Italians sometimes gather for an aperitivo at a bar or caffè before lunch or dinner. An aperitivo is usually a cocktail, wine or liqueur served with snacks and is meant to stimulate the appetite before a meal. Drinks typically served for aperitivo include prosecco (a dry sparkling white wine), Campari (a fruit and herb-infused liqueur) and Aperol (an infused spirit like Campari, but with lower alcohol content). These are often accompanied by cured meats, cheese and olives.
Having visited Moscow recently I was of course confronted with their well-known range of Vodkas. It is consumed regularly and usually taken without any dilution. It can be very strong and burn on the way down.
Rumour has it that the reason Vodka is so popular in Russia is because of the extremely cold weather conditions! It helps people to keep warm. It is acceptable to drink Vodka in Russia at any time of the day. It also a drink that is becoming increasingly popular in many countries across the world especially among the youth. The young are more abstemious than their elders, and manufacturers and marketers need to keep up.
In China, there is was a surprise waiting for me. I was there 2 weeks before their New Year and there was a huge increase in drinking. This is part of the tradition of celebration and feasting to celebrate the New Year. These drinking sessions are shared with friends and family and is not limited to a specific type of alcohol. Except for the most widely drunk spirit in the World.
The traditional Chinese liquor Baijiu is said to be the most consumed spirit in the world, but only a small amount is found outside the country’s borders. While most view it as a single product, the broad range of grain-based liquors within the category can seem unrecognisable from one another, the result of centuries of different traditions and geographical influence.
Unlike the more well-known popular spirits like Whisky and Bourbon, there’s no official group that regulates baijiu. However, there are four main styles kept by most producers. These are known as strong aroma, sauce aroma, light aroma, and rice aroma. The styles differ in grain, fermentation and distillation, and even within those classifications, brands showcase signature blending techniques.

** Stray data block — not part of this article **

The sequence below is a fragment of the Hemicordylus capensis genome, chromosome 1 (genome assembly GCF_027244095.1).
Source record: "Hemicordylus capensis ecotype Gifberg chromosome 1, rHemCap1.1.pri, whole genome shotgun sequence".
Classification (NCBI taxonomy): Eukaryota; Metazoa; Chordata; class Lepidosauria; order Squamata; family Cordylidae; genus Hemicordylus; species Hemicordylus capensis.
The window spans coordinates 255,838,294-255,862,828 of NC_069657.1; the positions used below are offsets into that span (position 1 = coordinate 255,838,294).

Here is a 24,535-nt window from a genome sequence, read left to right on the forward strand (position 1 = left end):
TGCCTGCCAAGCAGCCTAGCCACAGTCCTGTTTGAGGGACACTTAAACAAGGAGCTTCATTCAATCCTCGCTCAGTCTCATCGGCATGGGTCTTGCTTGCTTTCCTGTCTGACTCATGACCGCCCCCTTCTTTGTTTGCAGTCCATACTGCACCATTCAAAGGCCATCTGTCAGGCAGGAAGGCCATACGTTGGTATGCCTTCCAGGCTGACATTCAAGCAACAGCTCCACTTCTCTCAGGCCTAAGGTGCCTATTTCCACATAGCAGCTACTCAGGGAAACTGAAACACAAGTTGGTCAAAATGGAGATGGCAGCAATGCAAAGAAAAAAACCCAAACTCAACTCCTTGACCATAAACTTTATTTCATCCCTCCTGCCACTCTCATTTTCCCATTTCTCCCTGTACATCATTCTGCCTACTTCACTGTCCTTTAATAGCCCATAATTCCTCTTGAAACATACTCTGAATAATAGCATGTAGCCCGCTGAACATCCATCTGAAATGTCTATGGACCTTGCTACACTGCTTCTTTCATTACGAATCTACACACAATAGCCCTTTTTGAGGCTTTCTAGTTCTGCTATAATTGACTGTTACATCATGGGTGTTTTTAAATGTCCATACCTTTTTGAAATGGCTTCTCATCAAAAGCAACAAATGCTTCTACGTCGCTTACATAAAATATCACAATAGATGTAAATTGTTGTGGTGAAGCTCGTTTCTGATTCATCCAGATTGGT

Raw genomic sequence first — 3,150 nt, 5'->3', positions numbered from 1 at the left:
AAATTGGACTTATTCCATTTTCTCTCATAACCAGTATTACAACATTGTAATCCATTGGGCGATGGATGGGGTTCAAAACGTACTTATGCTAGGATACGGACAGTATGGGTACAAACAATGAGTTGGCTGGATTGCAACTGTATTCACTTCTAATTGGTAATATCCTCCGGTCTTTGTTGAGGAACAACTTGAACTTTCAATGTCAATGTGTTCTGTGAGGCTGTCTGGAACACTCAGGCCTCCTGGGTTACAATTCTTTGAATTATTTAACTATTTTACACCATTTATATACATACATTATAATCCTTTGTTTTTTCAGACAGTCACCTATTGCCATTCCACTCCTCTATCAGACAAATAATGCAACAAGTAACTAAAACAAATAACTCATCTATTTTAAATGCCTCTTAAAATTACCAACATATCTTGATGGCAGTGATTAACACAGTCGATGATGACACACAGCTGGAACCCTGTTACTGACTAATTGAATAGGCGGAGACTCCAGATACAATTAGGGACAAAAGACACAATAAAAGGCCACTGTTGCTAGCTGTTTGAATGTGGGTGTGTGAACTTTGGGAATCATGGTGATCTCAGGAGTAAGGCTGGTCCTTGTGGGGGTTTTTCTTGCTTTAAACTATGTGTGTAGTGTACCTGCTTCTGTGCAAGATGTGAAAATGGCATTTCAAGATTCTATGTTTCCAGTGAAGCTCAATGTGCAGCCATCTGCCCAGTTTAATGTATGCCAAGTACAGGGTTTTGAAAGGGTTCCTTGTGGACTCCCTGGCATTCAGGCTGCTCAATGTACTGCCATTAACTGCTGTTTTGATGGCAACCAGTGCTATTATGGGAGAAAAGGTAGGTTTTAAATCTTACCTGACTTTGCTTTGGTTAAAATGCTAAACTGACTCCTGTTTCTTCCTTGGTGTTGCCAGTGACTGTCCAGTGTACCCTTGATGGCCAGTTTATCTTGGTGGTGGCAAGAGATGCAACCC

Baijiu adheres to traditional methods of production and distilling that have been preserved over centuries. Baijiu is made from grain, usually sorghum or rice, with additions of sticky rice, wheat or corn being common. Grain husks are also used, though judiciously, as they can create undesirable flavours in large quantities.
The majority of baijiu is based on sorghum, and high-quality examples are usually made from local grains, like the red variety of sorghum used in Sichuan province. Less expensive versions rely on imported grain to meet demand. Regardless of style, all baijiu is made with Qu, a composite of yeast and mould cultivated with grains and formed into cakes or balls. Qu is a cornerstone of Chinese cuisine, used not only to produce rice wine and spirits but also soy sauce, vinegar and bean paste.
Qu does much more than the average wine or beer yeast, and its role is vital to understanding what makes baijiu distinctive. Unlike a winemaker’s grape must, or the sugary, liquid wort distilled into whiskey, baijiu is derived from solid grain.
Perhaps due to a lack of genuine exposure outside of its native country, baijiu has developed a reputation for being fiery and face quite unpalatable. I tried it and winced – more than any spirit I have drunk. As with any high-proof spirit, the drink can be bracing, although many are bottled at 40% abv. Beyond the heat of alcohol, there’s a complexity of flavour that can stun the uninitiated.
Well there you have it – the world’s most popular spirit is one you may never have heard about.